Propagation and management
G. floribunda can be propagated by seed.
There are 15 500-23 000 dry seeds/kg.
Fodder: The leaves are used for fodder. Food: The fruit is edible. Medicine: A decoction of the bark has been given after childbirth. Tannin or dyestuff: A decoction of the leaves has been used to dye mats made from Corypha leaves black. Timber: The wood of G. floribunda is used for general construction, bridge building, posts, light duty flooring, furniture and cabinet work, interior trim, mouldings, shelving, skirting, sporting goods, agricultural implements, boxes and crates, carvings, toys and novelties, and turnery. It is also used for the production of veneer and plywood.
Shade or shelter: G. floribunda is occasionally planted as a shade tree.
Timber (paragraph 1): G. floribunda yields a medium-weight to heavy hardwood with a density of 500-900 kg/m cubic at 15% moisture content. Test in Papua New Guinea at green condition showed the following mechanical properties: modulus of rupture is 74 N/mm cubic, modulus of elasticity 11 660 N/mm cubic, compression parallel to grain 39 N/mm cubic, compression shear 10.5 N/mm cubic, cleavage radial 61.5 N/mm and janka tangential hardness 6365 N. At 12% moisture content, modulus of rupture is 97.5 N/mm cubic, modulus of elasticity 12 970 N/mm cubic, compression parallel to grain 53 N/mm cubic, compression shear 14 N/mm cubic, cleavage radial 80 N/mm, cleavage tangential 105 N/mm and janka tangential hardness 8010 N. Timber (paragraph 2): The rates of shrinkage from green to 12% moisture content 1.5% radial and 3.2% tangential. Shrinkage of the wood upon seasoning is low; it seasons well with little degrade and only slight end splitting. It is moderately hard and moderately strong. The wood is easy to saw and work with hand and machine tools. It can be planed to a relatively smooth finish but a reduced cutting angle is recommended to prevent grain picking up on the radial surface. The wood is slightly durable to non-durable. The sapwood is permeable to moderately resistant to pressure treatment, the heartwood is highly resistant. The wood is susceptible to dry-wood termites and liable to stain. The sapwood is susceptible to Lyctus. Timber (paragraph 3): Heartwood pale brown, pink-yellow-brown or dark red-brown, often with dark grey streaks or concentric bands, distinct from the up to 8 cm wide, pale yellow or pale yellow-green sapwood which turns greyish-brown upon drying; grain interlocked or sometimes wavy; texture moderately fine and even; wood slightly lustrous and with prominent ""ribbon"" figure on radial surface due to interlocked grain. Timber (paragraph 4): Growth rings indistinct; vessels moderately small to very large, solitary and in radial multiples of 2-3, sometimes in clusters of much smaller vessels, tyloses abundant and dark deposits present; parenchyma paratracheal vasicentric, but mostly indistinct or absent; rays moderately fine; ripple marks absent; radial canals containing dark gummy deposits clearly visible in the rays.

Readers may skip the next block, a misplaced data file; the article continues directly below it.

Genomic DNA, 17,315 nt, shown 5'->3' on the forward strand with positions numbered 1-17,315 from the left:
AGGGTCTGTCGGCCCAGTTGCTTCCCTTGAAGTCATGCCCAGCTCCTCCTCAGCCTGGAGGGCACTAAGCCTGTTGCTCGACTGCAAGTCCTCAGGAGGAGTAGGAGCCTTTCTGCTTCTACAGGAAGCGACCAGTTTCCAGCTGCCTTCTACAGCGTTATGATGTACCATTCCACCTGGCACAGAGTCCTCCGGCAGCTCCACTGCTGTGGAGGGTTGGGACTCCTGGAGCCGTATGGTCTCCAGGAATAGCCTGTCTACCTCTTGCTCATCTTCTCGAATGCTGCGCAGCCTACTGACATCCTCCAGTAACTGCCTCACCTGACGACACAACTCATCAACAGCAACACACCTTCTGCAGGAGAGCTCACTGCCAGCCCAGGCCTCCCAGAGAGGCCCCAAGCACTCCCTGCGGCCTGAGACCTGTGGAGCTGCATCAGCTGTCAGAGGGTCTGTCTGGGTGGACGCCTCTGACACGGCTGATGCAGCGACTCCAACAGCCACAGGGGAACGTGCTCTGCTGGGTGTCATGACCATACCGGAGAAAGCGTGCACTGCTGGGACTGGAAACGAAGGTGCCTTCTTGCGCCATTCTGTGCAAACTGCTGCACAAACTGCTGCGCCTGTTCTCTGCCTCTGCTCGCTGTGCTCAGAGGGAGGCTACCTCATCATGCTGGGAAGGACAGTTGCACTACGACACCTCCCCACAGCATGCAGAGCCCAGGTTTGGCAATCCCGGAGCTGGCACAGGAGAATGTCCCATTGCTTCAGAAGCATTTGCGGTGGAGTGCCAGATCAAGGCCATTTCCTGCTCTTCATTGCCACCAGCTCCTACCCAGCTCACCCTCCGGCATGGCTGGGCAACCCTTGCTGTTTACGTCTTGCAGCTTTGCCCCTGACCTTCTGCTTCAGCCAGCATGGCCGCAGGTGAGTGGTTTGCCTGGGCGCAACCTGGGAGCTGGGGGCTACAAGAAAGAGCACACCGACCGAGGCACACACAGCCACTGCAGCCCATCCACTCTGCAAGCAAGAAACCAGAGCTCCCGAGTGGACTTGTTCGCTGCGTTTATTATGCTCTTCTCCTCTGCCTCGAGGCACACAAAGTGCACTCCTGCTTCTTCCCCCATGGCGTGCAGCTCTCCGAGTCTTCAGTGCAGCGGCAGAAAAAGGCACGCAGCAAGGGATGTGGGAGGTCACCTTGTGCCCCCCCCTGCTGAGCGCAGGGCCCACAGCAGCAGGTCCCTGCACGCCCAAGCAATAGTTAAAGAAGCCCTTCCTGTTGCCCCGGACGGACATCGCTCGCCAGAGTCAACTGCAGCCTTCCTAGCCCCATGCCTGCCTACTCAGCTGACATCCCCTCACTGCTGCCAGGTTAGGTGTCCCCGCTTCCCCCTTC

Genetic resources: There are no records of G. floribunda in seed or germplasm banks. Trees are occasionally cultivated in botanical gardens.
Bogo tree are now rarely seen in Visayas and Mindanao. I've seen about 10 of it in the mountainous barangays of Malalag, Davao del Sur.
It is commonly named "BOGO" in Visayas and Mindanao.